— Goldman Sachs CEO Lloyd Blankfein weighed in on the state of play in Washington in a Monday interview with CNBC’s Jim Cramer.
On how the Trump administration is doing so far:
You know, I can’t say that I’m on all fours in line with the administration, you know, across the board… But as far as the economy’s going, as far as market’s are going– they represented stimulus– in the form of lower taxes. Spending on infrastructure. Taking away, maybe, some of the layers and layers and layers and redundant regulations. And that’s basically good, certainly good for the market. But generally I think good for the economy.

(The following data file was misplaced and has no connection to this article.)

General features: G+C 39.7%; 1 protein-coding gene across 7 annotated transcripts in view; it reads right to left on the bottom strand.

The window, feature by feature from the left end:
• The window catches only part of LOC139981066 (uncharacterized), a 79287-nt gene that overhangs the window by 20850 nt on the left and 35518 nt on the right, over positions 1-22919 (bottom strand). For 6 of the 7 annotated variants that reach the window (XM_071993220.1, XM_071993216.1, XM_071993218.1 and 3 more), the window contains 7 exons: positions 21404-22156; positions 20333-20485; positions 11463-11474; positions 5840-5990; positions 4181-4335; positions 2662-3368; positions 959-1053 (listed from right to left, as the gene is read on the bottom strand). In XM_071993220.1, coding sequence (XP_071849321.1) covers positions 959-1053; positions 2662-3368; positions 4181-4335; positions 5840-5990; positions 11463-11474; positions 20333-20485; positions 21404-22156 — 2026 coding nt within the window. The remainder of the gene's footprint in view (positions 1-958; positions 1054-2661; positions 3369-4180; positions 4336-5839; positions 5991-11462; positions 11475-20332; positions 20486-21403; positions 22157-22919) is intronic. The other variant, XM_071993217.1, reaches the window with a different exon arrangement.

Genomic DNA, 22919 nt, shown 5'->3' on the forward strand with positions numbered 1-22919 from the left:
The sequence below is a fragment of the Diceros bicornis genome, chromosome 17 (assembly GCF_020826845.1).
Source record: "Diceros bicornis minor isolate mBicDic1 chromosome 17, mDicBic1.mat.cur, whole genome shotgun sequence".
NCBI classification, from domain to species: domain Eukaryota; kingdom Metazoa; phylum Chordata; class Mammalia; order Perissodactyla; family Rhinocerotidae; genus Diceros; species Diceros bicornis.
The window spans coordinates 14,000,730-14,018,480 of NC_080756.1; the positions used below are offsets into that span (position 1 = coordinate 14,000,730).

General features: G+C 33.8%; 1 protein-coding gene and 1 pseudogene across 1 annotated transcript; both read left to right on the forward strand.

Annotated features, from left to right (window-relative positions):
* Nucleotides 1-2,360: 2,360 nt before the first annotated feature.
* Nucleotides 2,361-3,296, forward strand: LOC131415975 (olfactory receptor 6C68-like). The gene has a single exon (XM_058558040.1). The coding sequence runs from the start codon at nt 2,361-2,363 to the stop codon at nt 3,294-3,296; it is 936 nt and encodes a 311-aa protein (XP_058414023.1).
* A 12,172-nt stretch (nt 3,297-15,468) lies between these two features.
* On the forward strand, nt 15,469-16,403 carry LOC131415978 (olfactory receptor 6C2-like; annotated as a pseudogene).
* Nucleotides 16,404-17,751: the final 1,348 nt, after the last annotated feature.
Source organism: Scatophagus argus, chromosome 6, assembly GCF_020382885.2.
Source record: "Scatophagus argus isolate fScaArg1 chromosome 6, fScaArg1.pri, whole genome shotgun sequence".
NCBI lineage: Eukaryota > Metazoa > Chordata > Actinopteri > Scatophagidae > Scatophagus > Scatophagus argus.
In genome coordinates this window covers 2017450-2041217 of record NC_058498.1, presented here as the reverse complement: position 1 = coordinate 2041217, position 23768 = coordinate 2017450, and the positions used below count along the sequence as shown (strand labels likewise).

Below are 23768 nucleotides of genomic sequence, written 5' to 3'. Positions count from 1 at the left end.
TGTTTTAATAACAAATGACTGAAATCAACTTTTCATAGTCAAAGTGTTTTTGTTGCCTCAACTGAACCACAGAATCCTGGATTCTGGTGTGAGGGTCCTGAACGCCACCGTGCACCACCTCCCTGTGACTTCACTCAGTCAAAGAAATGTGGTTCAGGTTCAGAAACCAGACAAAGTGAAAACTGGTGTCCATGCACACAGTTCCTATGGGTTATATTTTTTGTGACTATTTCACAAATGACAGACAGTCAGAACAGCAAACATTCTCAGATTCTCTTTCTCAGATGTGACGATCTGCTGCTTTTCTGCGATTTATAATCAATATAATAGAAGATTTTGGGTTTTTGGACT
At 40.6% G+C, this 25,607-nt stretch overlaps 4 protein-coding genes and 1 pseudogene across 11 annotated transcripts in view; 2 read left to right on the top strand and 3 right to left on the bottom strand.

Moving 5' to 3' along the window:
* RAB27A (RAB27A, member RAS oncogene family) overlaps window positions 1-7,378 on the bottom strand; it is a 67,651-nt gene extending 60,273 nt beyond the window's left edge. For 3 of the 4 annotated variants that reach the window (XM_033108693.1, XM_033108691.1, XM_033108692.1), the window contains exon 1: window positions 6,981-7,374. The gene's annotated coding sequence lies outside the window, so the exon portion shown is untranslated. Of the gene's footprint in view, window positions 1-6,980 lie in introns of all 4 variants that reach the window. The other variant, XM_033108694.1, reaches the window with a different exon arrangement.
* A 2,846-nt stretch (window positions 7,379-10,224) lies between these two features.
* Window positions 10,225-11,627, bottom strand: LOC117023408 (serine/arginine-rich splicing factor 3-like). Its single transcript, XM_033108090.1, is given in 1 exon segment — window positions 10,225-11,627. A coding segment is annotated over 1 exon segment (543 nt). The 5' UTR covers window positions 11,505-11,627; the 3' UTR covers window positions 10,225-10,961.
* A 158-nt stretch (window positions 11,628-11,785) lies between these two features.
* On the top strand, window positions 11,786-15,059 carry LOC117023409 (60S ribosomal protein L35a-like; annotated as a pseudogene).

On the market’s performance relative to expectations for action from Washington:
I’d say the market now is not what he wants to do, but whether he’ll be effective in accomplishing it…The market was discounting, in terms of the alternative to Trump, was discounting higher taxes, potentially more regulation… So already there had to be an adjustment just to get back to neutral. And then, of course, the market is he won’t accomplish very much versus he might accomplish a lot. And it’s somewhere in between. And that’s the variability in the market.
On why he’s tweeting, including criticism of the president: